Moxy is an oxygen sensor. Through the application it is preparing it monitors the oxygenation of certain muscles while you are training. Obviously this type of accessory would previously need an additional screen to display the information, as it would be a closed communication between the Moxy device and the display. Now thanks to Connect IQ that data can reach the display of the watch with all the necessary information.
Komoot is a navigation application that provides turn-by-turn directions. Instead of displaying a predefined route you're navigating, it would show you when you need to make a detour and how much distance is left to do so. Komoot already has a mobile phone application with thousands of routes to run or walk.
The functionality of these applications will not depend on the clock where they are installed, regardless of the size or shape of your screen (square or round). That is, the applications will work the same in the Vivoactive, a midrange clock, or an Epix, which will be the maximum exponent within the Garmin range.
At the moment there are four devices that support the Connect IQ function, three of which are about to come on the market.
- Garmin Forerunner 920xt
- Garmin Vivoactive (available April 2015)
- Garmin Fenix 3 (available March-April 2015)
- Garmin Epix (available April-May 2015)
Here we are at an important point, both for you and for the developers. Obviously, without money in between no one will create applications, or at least with a minimum of quality. There are three ways in which a developer can earn money thanks to Connect IQ, but what you should be clear about is that everything you find in the application store can be downloaded for free. How will developers benefit? In one of these three ways:
- HardwareThe company sells a new accessory, and accompanies it with its corresponding application in order to synchronize it with the clock. This is the clear example of the Moxy sensor I spoke about earlier.
- Purchasing within the applicationThe application will be free, but you will have to pay for those maps that you install.
- SubscriptionsSubscription to information services, such as iSki station data
Installing Connect IQ elements
Installing the applications, data fields, widgets or clock screens is very simple, and can be done from the computer or, most conveniently, from the phone.
Installation from the phone
Simply enter the Connect application and if you have paired a clock that supports the feature, the Connect IQ Store option will be enabled in the menu. Here you can browse through the different categories and see what you can install on your clock. Once you have found what you want, simply press "Send to device" and it will be transferred to your clock.
Installation from the computer
From your computer, the process is very similar. You will find in Garmin Express a new section of applications. On this screen you can see what you already have installed, and you can search for new items by clicking on "Get More".
Just like on your phone, the Connect IQ App Store will open, where you can browse through the different options on offer.
When you install an item, it's again the same as in the phone application "Send to device", and when you sync the clock, you'll receive the field or application you've decided to download.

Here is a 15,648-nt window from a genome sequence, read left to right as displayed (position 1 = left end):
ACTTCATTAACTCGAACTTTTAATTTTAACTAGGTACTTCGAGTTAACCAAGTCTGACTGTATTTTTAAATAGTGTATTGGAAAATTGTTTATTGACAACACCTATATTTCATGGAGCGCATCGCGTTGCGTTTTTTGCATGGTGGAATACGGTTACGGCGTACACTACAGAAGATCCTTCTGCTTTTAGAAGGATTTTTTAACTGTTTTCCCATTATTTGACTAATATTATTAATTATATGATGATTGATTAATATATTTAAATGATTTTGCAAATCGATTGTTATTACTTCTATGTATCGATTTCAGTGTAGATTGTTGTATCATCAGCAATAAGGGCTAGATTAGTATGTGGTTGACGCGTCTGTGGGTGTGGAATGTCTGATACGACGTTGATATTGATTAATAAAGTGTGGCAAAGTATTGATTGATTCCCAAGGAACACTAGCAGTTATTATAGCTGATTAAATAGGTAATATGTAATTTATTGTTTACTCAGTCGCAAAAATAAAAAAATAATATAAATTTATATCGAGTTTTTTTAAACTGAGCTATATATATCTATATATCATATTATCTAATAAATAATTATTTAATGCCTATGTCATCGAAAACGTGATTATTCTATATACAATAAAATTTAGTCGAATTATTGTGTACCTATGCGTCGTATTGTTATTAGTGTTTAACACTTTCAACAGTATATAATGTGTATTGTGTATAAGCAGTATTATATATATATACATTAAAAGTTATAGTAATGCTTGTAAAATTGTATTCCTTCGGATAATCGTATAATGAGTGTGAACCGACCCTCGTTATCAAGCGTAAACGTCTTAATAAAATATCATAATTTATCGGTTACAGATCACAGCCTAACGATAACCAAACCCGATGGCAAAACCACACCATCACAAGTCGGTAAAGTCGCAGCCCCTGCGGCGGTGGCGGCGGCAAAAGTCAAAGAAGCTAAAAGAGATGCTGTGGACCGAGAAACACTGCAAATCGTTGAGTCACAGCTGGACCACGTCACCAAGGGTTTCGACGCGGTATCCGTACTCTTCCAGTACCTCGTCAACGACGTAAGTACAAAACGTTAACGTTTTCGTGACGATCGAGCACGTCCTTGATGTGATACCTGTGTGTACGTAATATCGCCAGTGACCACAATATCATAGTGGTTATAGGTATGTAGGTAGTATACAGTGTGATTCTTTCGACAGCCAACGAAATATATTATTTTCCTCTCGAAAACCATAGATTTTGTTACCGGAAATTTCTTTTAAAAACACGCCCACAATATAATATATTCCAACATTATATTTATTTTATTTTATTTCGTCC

It's time to talk about limitations. We still can't do everything we'd like with Connect IQ. Clearly, it's something that still needs to improve and evolve, and probably over time these limitations will be resolved, if not all, then the vast majority. At least, if Garmin listens to the developers, who are the ones who will ultimately provide the feedback on what they need to create quality applications.
- The most important limitation is that there is no support for sensors that are not supported from the beginning, such as a data field. And to support it, you would have to create an application with support for that sensor, replicating everything that the sport profile would do (whether it is running or cycling...). That is, the Garmin 920xt does not support the Tempe temperature accessory. Ideally, through a data field, we could show the value directly on the screen. But instead Garmin (or the developer who has some free time) should create the support for the accessory and, in additionIt is a huge barrier for companies like BSX Insight or StrydGarmin says they are working on a solution, but there is no specific date. I hope they will put all their efforts into improving it, because it is one of the main reasons why Connect IQ can succeed.
- It is only possible to add two data fields per activity, so you have to select which fields you want to display, but you can install more than two and change them according to your interest in one or the other.
- There is no such thing as multitasking as we know it from phones and computers, so every application you create has to be complete - things as simple as configuring autolap, calorie consumption data, scheduled workouts, etc. Everything has to be created again (and that's not an easy task, Garmin has years The application will be a sport mode, not an add-on to one. You can't just think about going out for a run and activating your running profile, and then launching Komoot to point the way. Instead, you can simply launch the Komoot application, and all training data, the recording of the activity FIT file, or the type of ANT+ sensors supported will be determined by this application, not the sport profile.
So much for this entry, which has gone on longer than I had originally planned, which was a quick look at Connect IQ and has ended up being over 2,200 words long. If you want to learn more about Connect IQ or you are a developer and are interested in the platform, I recommend that you visit the Garmin subforum where you will find more developers like you. As for the SDK, you can download it from here.